Session 21 | Edith Brunette
On March 28, 2019 at 7 pm
Limited seats. Spectators will be let in on a first come first served basis.
Bertolt Brecht theorized and practiced a theatre wherein the political was activated through distance. Songs, choreographies and acting distanced from the actors, as well as abrupt lighting changes, were ways to insert the real into fiction, in hopes that political action would then take place as a result of gained awareness.
Around him and after him, distance became a political issue that was taken and thrown about in every which way: the contemporary world suffers diversely from an excess of separation (Henri Lefèbvre), from a lack of separation (Richard Sennett) or of it’s outright abolition (Fredric Jameson). Debord and the Situationists wanted to abolish it, but to do so also deployed an arsenal of eruptions and ruptures, which today we see utilized in advertising. Whereas musical comedies are over sweetened, Brecht’s procedures sought the (slightly) acidic.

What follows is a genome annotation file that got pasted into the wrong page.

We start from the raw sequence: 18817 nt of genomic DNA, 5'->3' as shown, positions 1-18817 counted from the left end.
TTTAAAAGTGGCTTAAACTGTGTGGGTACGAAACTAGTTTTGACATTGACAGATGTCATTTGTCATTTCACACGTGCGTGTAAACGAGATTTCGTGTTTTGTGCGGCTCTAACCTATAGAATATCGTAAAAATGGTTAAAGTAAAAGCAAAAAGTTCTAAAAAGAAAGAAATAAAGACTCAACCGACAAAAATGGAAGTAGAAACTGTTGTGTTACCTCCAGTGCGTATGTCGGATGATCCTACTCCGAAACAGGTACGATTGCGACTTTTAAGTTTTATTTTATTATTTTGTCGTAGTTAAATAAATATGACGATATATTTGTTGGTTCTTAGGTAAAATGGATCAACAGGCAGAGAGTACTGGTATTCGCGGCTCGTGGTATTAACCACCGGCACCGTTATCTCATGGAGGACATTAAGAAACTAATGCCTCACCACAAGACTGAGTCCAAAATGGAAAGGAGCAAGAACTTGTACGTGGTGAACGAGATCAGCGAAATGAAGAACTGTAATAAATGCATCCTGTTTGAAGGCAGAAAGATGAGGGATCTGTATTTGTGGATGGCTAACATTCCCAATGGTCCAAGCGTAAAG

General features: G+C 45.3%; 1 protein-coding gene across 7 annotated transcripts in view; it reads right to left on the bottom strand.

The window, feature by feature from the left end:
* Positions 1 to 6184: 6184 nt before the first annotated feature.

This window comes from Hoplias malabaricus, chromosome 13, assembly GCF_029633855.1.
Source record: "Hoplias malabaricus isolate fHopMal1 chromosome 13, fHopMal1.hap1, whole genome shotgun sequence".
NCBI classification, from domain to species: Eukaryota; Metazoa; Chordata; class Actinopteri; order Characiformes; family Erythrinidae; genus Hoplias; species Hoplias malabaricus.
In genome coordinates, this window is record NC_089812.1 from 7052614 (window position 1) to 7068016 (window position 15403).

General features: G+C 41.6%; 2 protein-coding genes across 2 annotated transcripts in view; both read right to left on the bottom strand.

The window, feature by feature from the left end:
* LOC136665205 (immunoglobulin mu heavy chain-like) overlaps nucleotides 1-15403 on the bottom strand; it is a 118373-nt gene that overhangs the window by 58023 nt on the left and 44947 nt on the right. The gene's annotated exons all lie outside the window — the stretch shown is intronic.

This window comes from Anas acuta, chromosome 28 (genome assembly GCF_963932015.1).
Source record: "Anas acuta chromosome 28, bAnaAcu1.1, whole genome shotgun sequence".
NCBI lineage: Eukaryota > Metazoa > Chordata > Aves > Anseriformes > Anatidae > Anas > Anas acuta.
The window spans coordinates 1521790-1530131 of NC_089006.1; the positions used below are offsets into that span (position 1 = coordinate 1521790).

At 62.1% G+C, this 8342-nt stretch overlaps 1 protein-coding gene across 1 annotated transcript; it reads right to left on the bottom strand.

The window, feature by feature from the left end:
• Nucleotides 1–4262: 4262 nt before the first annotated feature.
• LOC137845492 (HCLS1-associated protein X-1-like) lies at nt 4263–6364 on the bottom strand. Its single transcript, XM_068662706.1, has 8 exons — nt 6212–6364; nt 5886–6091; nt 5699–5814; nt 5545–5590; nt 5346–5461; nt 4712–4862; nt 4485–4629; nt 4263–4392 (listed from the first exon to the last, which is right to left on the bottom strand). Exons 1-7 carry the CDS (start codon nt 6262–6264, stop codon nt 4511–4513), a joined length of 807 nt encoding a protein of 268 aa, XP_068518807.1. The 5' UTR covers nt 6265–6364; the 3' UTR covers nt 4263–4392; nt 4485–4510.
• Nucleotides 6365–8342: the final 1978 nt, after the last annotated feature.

In the middle of all this, the entrepreneur artist digs their way, somewhere between adhering to the world and the desire to change it, between songs of hope and fugues.
Sketches for an entrepreneurial musical comedy.
Edith Brunette conjugates artistic practice and theoretical research concerning active discourses in the field of art and what is revealed about the power and politics at play in society. Her projects have explored video surveillance (Caméraroman, 2011), freedom of speech in periods of social crises (Consensus, 2012-14), the political agency of artists (Faut-il se couper la langue?, 2013; Cuts Make the Country Better, 2015, in collaboration with François Lemieux), community practices (Contre-monument à 100 millions de brins d’herbe, 2015), and the artist as a circulated commodity (Sea Lanes, 2018-19, with François Lemieux). She has exhibited and presented her research in various locations in Canada (Galerie de l’UQAM, Skol, articule and DARE-DARE, Montreal; Le Lieu and La Chambre blanche, Quebec City; AXENÉO7, Gatineau; Cineworks/Western Front, Vancouver) and abroad (art3, Valence, France; Sapporo Tenjinyama Art Studio, Japon), and regularly publishes texts in various art publications, including esse arts + opinions, Inter and Liberté. She is a cofounder and co-organizer of Journée sans culture, a discussion platform for art workers. She is presently doing a doctorate in political studies at the University of Ottawa.
Dazibao thanks the artist for her generous collaboration as well as its advisory programming committee for its support.
Dazibao receives financial support from the Conseil des arts et des lettres du Québec, the Canada Council for the Arts, the Conseil des arts de Montréal, the ministère de la Culture et des Communications and the Ville de Montréal.